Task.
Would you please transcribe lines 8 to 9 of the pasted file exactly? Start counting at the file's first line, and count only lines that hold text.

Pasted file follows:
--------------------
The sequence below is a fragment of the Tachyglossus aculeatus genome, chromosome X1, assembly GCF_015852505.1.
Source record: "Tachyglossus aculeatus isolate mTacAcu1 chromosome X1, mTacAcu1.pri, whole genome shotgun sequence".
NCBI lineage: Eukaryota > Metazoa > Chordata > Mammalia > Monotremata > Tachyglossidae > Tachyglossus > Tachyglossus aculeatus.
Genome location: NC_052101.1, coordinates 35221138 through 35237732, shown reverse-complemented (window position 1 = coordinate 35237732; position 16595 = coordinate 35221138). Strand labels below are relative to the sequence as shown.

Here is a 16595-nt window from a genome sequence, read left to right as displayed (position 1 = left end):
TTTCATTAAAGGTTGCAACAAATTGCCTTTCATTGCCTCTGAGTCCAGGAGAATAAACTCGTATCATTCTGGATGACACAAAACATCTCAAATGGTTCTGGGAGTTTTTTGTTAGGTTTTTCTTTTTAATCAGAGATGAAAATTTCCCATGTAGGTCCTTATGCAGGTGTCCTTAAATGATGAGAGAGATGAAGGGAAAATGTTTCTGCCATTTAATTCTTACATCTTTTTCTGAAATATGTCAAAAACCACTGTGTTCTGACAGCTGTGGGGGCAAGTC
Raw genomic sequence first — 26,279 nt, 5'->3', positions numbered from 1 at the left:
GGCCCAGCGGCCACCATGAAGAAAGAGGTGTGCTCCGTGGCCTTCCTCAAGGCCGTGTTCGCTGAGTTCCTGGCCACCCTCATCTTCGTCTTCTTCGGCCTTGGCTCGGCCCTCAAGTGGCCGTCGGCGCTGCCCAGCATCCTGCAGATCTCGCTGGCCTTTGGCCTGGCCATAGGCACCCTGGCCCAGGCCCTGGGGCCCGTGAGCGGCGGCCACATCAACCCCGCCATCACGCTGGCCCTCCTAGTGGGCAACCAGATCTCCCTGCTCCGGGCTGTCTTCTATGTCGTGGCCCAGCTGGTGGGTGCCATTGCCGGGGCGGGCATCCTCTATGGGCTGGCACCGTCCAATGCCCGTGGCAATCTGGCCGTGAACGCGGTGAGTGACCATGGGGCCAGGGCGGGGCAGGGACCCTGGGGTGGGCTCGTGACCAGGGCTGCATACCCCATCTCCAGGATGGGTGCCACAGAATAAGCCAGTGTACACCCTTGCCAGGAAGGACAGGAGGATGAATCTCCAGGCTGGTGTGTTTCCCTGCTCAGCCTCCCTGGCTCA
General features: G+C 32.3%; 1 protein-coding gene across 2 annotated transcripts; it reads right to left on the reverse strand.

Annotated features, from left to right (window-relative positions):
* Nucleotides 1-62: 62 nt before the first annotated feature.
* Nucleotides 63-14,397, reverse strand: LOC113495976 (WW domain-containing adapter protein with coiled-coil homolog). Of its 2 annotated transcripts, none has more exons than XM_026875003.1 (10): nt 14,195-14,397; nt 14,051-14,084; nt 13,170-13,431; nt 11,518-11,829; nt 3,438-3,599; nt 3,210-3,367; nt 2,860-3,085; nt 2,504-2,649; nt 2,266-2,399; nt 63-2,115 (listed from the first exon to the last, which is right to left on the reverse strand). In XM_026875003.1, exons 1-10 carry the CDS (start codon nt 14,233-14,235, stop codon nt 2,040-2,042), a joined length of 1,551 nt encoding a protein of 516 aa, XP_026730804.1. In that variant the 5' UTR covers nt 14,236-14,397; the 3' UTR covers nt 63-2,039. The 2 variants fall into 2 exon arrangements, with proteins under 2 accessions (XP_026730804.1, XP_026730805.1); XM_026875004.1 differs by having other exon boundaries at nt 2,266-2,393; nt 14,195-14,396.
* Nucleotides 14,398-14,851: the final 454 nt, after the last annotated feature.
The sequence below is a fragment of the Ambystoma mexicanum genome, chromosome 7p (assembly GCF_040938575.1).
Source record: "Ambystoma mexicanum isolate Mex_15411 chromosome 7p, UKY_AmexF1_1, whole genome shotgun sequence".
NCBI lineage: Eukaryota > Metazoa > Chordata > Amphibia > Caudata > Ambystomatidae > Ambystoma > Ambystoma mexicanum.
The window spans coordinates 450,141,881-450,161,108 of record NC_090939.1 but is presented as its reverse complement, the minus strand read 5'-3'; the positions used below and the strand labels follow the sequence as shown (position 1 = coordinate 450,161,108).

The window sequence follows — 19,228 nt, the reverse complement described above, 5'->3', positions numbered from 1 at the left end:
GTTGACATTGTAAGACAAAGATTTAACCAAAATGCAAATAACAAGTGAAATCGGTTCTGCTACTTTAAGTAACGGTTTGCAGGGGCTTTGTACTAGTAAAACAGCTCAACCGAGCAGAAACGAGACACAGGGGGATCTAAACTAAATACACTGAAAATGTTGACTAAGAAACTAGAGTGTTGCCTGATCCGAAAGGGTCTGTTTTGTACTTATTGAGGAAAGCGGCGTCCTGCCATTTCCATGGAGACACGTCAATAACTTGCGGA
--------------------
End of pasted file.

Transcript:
GGCCCAGCGGCCACCATGAAGAAAGAGGTGTGCTCCGTGGCCTTCCTCAAGGCCGTGTTCGCTGAGTTCCTGGCCACCCTCATCTTCGTCTTCTTCGGCCTTGGCTCGGCCCTCAAGTGGCCGTCGGCGCTGCCCAGCATCCTGCAGATCTCGCTGGCCTTTGGCCTGGCCATAGGCACCCTGGCCCAGGCCCTGGGGCCCGTGAGCGGCGGCCACATCAACCCCGCCATCACGCTGGCCCTCCTAGTGGGCAACCAGATCTCCCTGCTCCGGGCTGTCTTCTATGTCGTGGCCCAGCTGGTGGGTGCCATTGCCGGGGCGGGCATCCTCTATGGGCTGGCACCGTCCAATGCCCGTGGCAATCTGGCCGTGAACGCGGTGAGTGACCATGGGGCCAGGGCGGGGCAGGGACCCTGGGGTGGGCTCGTGACCAGGGCTGCATACCCCATCTCCAGGATGGGTGCCACAGAATAAGCCAGTGTACACCCTTGCCAGGAAGGACAGGAGGATGAATCTCCAGGCTGGTGTGTTTCCCTGCTCAGCCTCCCTGGCTCA
General features: G+C 32.3%; 1 protein-coding gene across 2 annotated transcripts; it reads right to left on the reverse strand.